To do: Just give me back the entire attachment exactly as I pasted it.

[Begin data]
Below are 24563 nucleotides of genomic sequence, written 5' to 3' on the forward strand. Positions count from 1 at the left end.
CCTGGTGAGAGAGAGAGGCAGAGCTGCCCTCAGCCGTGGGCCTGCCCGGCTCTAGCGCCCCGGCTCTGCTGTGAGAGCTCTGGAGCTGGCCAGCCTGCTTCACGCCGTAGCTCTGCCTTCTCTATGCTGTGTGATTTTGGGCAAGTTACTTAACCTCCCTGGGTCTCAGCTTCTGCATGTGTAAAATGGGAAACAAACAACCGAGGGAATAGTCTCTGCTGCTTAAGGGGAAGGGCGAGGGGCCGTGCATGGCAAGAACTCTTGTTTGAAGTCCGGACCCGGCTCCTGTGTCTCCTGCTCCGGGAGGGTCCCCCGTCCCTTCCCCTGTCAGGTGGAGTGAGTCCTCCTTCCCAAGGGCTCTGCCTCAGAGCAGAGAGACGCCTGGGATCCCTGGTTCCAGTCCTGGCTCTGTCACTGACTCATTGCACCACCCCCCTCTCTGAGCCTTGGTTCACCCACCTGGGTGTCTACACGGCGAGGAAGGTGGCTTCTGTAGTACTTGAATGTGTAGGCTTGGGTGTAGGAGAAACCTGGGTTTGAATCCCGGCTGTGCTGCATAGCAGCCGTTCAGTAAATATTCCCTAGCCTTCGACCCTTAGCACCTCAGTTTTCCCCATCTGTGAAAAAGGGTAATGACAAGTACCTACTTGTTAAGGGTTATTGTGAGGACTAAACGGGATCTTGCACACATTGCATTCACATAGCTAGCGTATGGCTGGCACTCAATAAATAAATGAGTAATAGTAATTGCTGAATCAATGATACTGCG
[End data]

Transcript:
Below are 24563 nucleotides of genomic sequence, written 5' to 3' on the forward strand. Positions count from 1 at the left end.
CCTGGTGAGAGAGAGAGGCAGAGCTGCCCTCAGCCGTGGGCCTGCCCGGCTCTAGCGCCCCGGCTCTGCTGTGAGAGCTCTGGAGCTGGCCAGCCTGCTTCACGCCGTAGCTCTGCCTTCTCTATGCTGTGTGATTTTGGGCAAGTTACTTAACCTCCCTGGGTCTCAGCTTCTGCATGTGTAAAATGGGAAACAAACAACCGAGGGAATAGTCTCTGCTGCTTAAGGGGAAGGGCGAGGGGCCGTGCATGGCAAGAACTCTTGTTTGAAGTCCGGACCCGGCTCCTGTGTCTCCTGCTCCGGGAGGGTCCCCCGTCCCTTCCCCTGTCAGGTGGAGTGAGTCCTCCTTCCCAAGGGCTCTGCCTCAGAGCAGAGAGACGCCTGGGATCCCTGGTTCCAGTCCTGGCTCTGTCACTGACTCATTGCACCACCCCCCTCTCTGAGCCTTGGTTCACCCACCTGGGTGTCTACACGGCGAGGAAGGTGGCTTCTGTAGTACTTGAATGTGTAGGCTTGGGTGTAGGAGAAACCTGGGTTTGAATCCCGGCTGTGCTGCATAGCAGCCGTTCAGTAAATATTCCCTAGCCTTCGACCCTTAGCACCTCAGTTTTCCCCATCTGTGAAAAAGGGTAATGACAAGTACCTACTTGTTAAGGGTTATTGTGAGGACTAAACGGGATCTTGCACACATTGCATTCACATAGCTAGCGTATGGCTGGCACTCAATAAATAAATGAGTAATAGTAATTGCTGAATCAATGATACTGCG